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Parents matter: engaging parents with unfamiliar education pathways

Citation

Fischer, S and Katersky Barnes, RS and Kilpatrick, S and Stratford, E and Burns, G, Parents matter: engaging parents with unfamiliar education pathways, Australian Association for Research in Education (AARE) Conference 2018, 2-6 December 2018, University of Sydney (2018) [Conference Extract]

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Abstract

The modern world abounds with new career options and associated education pathways. The jobs landscape confronting today's school students looks unfamiliar and potentially confusing to many parents. Unlike in their parents’day, few ‘good’ jobs are waiting to be filled by students coming straight from school, even with Year 12. This presentation describes a project which provided accredited training for a small number of parents and community members to run career and education pathway information events for parents in disadvantaged communities in Northern Tasmania in association with schools. It discusses the challenges faced in recruiting the ‘lead parents and community members’ from within communities where adult self-confidence as learners tends to be low, and education and training are often seen as things that people ‘from other places do’. Challenges can be addressed by ensuring individuals offering the training are seen to be credible and to understand the context of those living in these places. The use of boundary crossers, who understand the community context, speak its language and are trusted by the community, helped recruitment. Those who took the plunge and participated in the training reported benefits including increased self-confidence, increased awareness of educational options and pathways not only for their children but themselves and confidence to engage in their child’s education and learning beyond the classroom. Parents who attended the events organised reported a greater awareness of post-year 12 education and career pathway options beyond their own experiences, and confidence that the education their child was receiving was a high quality education. Tailored events provided non-judgmental support, guidance, resources and networks aimed to assist parents support their children’s educational and career aspirations in a safe and meaningful place-based environment. Time, persistence, patience and working alongside parents as education partners, are key attributes for educational institutions doing this work.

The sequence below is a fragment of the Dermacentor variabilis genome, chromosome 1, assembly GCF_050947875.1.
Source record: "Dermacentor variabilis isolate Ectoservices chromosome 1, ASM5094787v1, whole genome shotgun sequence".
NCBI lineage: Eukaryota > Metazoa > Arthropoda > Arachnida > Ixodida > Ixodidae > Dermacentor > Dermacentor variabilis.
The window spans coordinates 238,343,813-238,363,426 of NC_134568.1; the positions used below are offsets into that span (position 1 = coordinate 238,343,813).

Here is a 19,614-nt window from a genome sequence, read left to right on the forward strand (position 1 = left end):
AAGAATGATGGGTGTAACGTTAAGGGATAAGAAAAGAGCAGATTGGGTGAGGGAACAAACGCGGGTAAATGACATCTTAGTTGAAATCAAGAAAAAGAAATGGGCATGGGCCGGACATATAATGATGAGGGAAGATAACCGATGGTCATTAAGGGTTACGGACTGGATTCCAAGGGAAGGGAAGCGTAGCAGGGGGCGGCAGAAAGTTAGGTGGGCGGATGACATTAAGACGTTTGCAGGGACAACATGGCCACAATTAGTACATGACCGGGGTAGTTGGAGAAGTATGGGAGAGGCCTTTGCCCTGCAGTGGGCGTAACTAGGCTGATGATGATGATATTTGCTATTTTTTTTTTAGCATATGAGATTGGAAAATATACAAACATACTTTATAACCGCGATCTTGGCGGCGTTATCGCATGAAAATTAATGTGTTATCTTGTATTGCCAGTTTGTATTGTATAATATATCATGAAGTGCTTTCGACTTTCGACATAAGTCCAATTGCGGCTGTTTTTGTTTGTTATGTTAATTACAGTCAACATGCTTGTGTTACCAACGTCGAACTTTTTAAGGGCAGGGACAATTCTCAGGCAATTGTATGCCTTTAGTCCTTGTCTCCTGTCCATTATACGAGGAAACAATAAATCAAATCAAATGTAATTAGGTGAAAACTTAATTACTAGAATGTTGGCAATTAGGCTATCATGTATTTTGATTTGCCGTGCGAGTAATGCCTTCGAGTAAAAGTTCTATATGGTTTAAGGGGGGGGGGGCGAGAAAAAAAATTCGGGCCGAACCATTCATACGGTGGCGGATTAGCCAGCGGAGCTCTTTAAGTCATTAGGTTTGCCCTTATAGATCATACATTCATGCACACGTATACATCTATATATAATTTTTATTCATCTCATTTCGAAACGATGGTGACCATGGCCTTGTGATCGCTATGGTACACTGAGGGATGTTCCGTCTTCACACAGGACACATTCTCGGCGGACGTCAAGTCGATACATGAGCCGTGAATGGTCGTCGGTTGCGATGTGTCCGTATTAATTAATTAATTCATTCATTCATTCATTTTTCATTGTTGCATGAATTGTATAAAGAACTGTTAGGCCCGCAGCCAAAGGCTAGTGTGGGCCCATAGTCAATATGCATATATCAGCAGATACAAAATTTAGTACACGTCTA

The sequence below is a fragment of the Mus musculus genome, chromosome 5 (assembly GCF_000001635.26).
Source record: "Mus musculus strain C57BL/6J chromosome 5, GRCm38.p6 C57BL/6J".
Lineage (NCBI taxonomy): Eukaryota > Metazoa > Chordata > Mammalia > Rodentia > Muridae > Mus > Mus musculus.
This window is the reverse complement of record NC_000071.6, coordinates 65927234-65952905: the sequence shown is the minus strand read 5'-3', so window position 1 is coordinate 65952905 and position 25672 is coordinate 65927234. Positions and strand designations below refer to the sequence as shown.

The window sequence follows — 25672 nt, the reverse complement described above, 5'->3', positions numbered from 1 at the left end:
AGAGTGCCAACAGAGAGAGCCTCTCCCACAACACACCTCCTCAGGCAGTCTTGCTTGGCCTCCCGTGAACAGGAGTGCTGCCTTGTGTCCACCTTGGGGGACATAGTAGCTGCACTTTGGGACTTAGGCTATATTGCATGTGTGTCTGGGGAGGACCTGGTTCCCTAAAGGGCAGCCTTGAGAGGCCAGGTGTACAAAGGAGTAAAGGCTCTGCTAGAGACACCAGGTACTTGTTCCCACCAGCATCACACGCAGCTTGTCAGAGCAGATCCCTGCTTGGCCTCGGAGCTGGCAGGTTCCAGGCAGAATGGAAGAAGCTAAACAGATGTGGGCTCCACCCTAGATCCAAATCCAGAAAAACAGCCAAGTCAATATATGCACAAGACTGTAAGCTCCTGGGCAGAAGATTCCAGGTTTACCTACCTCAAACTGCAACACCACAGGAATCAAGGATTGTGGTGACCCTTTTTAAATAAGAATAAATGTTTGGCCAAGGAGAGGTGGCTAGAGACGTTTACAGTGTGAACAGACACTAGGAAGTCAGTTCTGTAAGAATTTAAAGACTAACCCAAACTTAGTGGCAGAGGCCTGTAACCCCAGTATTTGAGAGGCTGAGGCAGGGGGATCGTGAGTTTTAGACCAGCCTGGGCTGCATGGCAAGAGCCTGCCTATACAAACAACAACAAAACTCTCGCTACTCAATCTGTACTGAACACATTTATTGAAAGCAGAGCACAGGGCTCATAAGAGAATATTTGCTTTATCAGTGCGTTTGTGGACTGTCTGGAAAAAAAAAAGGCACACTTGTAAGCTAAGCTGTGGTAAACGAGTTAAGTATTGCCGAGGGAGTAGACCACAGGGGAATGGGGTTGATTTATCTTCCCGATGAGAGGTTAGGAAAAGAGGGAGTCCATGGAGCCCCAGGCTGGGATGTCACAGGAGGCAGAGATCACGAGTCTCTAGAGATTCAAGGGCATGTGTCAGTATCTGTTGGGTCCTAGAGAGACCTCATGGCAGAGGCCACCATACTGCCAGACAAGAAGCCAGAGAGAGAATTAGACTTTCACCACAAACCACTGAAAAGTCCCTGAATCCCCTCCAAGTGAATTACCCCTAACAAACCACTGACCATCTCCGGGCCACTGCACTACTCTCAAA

Item Details

Item Type:Conference Extract
Keywords:educational attainment, qualitative research methods, parent engagement, community engagement
Research Division:Education
Research Group:Curriculum and Pedagogy
Research Field:English and Literacy Curriculum and Pedagogy (excl. LOTE, ESL and TESOL)
Objective Division:Expanding Knowledge
Objective Group:Expanding Knowledge
Objective Field:Expanding Knowledge through Studies of Human Society
UTAS Author:Fischer, S (Mrs Sarah Fischer)
UTAS Author:Katersky Barnes, RS (Dr Robin Katersky Barnes)
UTAS Author:Kilpatrick, S (Professor Sue Kilpatrick)
UTAS Author:Stratford, E (Professor Elaine Stratford)
UTAS Author:Burns, G (Ms Gemma Burns)
ID Code:129396
Year Published:2018
Deposited By:College Office - CALE
Deposited On:2018-11-28
Last Modified:2019-03-25
Downloads:0

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